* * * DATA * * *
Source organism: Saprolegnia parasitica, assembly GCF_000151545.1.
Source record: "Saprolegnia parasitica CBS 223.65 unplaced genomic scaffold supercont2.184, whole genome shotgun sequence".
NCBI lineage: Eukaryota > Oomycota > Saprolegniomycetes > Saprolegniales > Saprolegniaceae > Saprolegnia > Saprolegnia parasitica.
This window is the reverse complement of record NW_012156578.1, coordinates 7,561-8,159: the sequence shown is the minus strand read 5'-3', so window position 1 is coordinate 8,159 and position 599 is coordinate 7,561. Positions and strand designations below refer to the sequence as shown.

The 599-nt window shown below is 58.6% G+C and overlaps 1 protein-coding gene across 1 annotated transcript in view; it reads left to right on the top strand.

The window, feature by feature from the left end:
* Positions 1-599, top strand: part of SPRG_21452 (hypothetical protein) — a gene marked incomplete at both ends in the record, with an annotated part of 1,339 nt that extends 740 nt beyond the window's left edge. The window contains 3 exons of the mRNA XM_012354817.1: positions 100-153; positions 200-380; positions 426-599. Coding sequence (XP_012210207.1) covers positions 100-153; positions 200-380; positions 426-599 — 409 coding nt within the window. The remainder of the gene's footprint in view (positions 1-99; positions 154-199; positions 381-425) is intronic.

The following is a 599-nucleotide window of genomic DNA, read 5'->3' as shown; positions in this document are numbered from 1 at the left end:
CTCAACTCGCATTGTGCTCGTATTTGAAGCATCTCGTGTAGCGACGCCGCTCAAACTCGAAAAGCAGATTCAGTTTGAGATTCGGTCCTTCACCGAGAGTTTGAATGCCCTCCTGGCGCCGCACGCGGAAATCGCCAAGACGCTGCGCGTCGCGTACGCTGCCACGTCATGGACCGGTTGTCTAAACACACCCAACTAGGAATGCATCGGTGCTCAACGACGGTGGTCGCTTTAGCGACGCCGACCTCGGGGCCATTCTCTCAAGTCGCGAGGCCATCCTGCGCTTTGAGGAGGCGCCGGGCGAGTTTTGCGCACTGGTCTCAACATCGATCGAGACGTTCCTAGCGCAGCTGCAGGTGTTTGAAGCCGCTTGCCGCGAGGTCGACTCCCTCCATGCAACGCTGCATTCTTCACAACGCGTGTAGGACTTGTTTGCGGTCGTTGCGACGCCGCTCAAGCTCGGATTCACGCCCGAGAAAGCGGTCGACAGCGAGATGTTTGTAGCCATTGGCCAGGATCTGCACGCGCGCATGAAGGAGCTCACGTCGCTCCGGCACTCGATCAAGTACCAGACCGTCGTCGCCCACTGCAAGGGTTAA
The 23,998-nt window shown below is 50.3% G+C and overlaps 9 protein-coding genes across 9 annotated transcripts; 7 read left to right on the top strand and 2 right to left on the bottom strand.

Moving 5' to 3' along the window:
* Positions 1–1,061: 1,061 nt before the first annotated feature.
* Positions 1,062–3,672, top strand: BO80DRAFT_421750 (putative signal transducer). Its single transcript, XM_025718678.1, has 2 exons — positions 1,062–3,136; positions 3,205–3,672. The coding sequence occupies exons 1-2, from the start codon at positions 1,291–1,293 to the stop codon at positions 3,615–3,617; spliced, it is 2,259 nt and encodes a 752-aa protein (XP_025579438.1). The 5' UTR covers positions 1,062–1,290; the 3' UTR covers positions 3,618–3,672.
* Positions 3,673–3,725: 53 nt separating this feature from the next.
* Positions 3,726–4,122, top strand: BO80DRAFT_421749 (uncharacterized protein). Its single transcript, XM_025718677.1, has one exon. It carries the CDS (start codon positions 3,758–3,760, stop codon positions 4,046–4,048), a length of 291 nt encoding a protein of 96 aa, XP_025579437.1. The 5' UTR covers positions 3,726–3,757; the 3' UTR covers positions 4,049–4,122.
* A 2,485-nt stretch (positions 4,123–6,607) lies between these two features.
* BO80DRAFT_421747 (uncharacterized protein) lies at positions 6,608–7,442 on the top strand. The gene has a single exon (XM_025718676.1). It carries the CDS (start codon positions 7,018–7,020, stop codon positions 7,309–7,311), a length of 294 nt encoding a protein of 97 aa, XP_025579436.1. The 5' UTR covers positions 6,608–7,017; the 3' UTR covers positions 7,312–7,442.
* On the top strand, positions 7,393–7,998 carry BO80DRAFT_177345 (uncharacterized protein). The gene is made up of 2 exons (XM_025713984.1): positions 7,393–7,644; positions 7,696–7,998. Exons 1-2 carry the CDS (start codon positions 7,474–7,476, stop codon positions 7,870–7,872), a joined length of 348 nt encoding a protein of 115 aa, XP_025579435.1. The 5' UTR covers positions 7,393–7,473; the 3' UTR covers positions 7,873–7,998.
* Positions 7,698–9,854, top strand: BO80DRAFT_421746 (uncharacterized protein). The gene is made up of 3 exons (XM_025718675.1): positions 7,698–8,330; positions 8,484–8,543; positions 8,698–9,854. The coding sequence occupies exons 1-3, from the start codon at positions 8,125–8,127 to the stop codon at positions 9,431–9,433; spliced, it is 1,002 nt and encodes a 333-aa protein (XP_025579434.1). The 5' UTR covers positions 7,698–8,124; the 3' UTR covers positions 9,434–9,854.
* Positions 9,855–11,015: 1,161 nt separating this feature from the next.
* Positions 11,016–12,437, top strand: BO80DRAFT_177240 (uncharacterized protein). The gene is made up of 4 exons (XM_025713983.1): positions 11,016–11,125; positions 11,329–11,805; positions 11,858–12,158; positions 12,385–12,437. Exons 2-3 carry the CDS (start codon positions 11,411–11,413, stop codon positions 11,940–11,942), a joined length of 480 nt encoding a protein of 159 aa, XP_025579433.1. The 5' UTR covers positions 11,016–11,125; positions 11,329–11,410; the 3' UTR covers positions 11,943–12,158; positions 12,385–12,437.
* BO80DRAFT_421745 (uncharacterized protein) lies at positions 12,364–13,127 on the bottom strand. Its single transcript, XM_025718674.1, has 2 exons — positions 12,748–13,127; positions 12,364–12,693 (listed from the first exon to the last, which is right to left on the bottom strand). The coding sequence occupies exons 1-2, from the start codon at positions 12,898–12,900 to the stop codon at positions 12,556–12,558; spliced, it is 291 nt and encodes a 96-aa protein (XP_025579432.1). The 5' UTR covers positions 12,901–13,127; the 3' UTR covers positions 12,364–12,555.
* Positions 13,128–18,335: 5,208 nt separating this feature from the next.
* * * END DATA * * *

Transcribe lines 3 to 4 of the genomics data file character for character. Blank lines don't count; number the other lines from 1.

NCBI lineage: Eukaryota > Oomycota > Saprolegniomycetes > Saprolegniales > Saprolegniaceae > Saprolegnia > Saprolegnia parasitica.
This window is the reverse complement of record NW_012156578.1, coordinates 7,561-8,159: the sequence shown is the minus strand read 5'-3', so window position 1 is coordinate 8,159 and position 599 is coordinate 7,561. Positions and strand designations below refer to the sequence as shown.